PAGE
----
What is Counselling?
There can be times when we experience difficulties that are hard to sort out on our own. Sometimes our usual sources of support, such as family or friends, are too close to us or can even be part of the problem. It may then be helpful to see a trained and experienced counsellor in a private and confidential setting where it is possible to talk freely. The counsellor will provide an opportunity to explore feelings, make sense of what is happening, gain greater self-awareness, look at the options available and decide on the best course of action. Acceptance and respect for each individual is a vital part of counselling. It means that the person can be confident that they will not be judged and a relationship based on trust is able to develop. The aim of counselling is to encourage people to find their own solutions – it is not about giving advice or instruction.
Counselling when there are Fertility Problems
We know that when people have problems conceiving and have to seek medical help they can experience “a roller coaster of emotions”. For many it is the most distressing and disruptive experience in their lives and their feelings can range from despair, hope, anger, anxiety and isolation to grief. The situation can also put a great strain on relationships, not only with a partner, wife or husband but with relatives and friends who may not fully understand what it is like to have fertility issues. It is hard to deal with other people announcing a pregnancy, having a baby or just seeing people enjoying family life. It is usually difficult to deal with the outcome of treatment if the tests are negative or people receiving any kind of bad news and understandable that anxiety about the future then increases.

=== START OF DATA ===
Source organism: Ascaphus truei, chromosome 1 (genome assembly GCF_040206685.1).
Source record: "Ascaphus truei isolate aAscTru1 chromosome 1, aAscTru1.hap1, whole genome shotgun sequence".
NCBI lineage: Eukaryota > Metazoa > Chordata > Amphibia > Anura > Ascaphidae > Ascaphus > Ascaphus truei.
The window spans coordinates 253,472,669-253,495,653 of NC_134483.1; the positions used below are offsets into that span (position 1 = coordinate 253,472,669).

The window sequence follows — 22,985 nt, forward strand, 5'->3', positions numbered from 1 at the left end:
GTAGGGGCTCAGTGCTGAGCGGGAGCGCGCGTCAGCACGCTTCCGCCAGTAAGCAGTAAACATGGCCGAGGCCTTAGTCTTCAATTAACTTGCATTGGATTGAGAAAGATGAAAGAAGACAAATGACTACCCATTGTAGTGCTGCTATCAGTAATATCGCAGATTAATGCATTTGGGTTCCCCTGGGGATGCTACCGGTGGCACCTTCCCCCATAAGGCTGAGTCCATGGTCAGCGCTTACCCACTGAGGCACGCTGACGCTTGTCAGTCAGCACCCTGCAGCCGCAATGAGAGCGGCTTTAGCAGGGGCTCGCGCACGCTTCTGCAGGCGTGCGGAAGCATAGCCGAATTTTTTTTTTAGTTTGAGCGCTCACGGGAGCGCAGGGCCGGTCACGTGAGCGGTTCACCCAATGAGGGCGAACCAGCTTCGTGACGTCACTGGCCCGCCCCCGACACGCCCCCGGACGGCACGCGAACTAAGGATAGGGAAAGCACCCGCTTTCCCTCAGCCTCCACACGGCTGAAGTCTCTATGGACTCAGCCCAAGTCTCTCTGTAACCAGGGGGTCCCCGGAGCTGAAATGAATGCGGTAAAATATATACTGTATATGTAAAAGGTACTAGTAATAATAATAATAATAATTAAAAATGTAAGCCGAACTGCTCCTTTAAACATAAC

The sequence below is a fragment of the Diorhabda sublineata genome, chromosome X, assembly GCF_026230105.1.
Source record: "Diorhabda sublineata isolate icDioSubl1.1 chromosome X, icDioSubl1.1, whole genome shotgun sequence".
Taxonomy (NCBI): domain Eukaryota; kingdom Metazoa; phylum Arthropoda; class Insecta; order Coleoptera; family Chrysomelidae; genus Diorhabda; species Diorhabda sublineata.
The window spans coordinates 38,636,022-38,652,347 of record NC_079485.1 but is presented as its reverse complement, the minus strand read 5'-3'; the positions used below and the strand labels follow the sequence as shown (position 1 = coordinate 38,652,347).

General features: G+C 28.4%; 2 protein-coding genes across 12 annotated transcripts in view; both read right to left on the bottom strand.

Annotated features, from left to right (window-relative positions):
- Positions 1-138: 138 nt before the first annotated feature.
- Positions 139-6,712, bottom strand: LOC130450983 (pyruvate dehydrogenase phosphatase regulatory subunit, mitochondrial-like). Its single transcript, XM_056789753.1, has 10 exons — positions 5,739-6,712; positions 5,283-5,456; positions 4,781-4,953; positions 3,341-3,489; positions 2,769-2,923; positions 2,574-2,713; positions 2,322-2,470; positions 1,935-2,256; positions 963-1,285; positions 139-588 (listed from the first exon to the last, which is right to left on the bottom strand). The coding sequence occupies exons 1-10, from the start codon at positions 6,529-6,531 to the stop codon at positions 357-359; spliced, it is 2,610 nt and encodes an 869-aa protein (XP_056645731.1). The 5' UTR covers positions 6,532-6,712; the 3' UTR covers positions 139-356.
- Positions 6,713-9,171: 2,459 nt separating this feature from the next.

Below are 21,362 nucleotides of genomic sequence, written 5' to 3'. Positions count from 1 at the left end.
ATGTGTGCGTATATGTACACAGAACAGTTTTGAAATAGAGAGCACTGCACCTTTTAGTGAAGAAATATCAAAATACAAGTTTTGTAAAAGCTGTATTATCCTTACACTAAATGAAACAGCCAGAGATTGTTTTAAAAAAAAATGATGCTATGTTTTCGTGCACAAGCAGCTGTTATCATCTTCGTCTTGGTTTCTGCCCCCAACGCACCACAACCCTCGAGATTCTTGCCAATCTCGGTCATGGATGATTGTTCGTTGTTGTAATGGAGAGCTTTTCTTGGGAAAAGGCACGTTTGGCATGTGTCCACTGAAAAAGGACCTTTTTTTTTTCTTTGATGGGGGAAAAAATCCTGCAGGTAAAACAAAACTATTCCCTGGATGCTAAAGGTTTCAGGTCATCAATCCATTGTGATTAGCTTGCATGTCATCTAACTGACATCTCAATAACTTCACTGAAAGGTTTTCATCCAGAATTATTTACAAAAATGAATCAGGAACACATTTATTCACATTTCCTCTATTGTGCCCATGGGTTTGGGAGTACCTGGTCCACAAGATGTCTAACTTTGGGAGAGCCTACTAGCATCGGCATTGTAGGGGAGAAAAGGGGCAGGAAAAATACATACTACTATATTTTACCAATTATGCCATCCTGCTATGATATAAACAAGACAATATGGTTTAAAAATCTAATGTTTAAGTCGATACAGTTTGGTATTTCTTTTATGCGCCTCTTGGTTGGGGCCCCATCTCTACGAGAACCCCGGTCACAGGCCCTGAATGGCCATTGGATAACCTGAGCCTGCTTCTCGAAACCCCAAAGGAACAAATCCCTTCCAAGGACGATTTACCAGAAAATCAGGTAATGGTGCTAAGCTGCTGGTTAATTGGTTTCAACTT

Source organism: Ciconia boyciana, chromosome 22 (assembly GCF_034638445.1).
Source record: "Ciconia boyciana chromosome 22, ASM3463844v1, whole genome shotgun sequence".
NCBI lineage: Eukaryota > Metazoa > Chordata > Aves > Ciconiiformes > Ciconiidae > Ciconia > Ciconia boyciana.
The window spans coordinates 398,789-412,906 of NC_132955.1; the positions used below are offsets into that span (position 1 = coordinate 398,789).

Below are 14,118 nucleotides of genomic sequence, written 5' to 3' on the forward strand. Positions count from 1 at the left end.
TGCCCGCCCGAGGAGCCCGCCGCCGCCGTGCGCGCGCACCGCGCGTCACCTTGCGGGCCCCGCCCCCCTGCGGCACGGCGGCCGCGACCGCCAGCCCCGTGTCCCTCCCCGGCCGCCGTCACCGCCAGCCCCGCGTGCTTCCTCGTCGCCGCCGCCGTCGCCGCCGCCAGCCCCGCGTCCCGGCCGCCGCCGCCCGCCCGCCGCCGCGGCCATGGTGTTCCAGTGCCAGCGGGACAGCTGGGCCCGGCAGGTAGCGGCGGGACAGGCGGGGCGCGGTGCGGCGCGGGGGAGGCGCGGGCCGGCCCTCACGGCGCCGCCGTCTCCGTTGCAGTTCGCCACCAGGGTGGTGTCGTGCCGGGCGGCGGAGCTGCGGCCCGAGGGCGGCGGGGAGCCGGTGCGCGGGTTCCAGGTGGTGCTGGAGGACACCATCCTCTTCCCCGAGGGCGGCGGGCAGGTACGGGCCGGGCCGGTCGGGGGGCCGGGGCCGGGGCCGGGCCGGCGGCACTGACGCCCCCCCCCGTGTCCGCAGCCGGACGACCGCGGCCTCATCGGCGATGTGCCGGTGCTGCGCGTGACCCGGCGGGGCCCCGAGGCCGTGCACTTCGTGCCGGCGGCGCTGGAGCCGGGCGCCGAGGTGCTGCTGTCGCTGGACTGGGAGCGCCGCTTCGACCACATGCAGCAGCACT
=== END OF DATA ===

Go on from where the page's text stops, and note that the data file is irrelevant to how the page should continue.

Sometimes people face very painful decisions about whether to try again or whether to think about other ways to create a family. These may offer hope but also involve feelings of sadness and loss about the child that had been planned. These other ways include the possibility of egg, sperm or embryo donation, adoption or surrogacy, each of which has implications that need to be understood. People nearly always need time and support to work out how they feel and whether unsellor can enable a person to find other specialist support services and also provide relevant information that may be helpful.
The Infertility Counsellor
All assisted conception clinics in the UK are required to offer counselling for patients at any stage of their treatment. If you are undergoing treatment, or are about to, and you would like counselling, you should first approach your clinic. There may be a charge, particularly in private clinics, and there may be a waiting list. If you are not having treatment in a UK clinic, or for any other reason you are looking for another counsellor, then one of BICA's Accredited members could help. Please note our counsellors are in private practice and charge the market rates (ask the counsellor what their fee is). There may not be a counsellor near to you but many offer telephone counselling.
Our Accredited members have specialist competence in infertility counselling. They will have an appropriate counselling qualification and be have demonstrated their infertility specialism and experience. We are a recognised counselling body with a complaints/disciplinary procedure and our members abide by a code of conduct.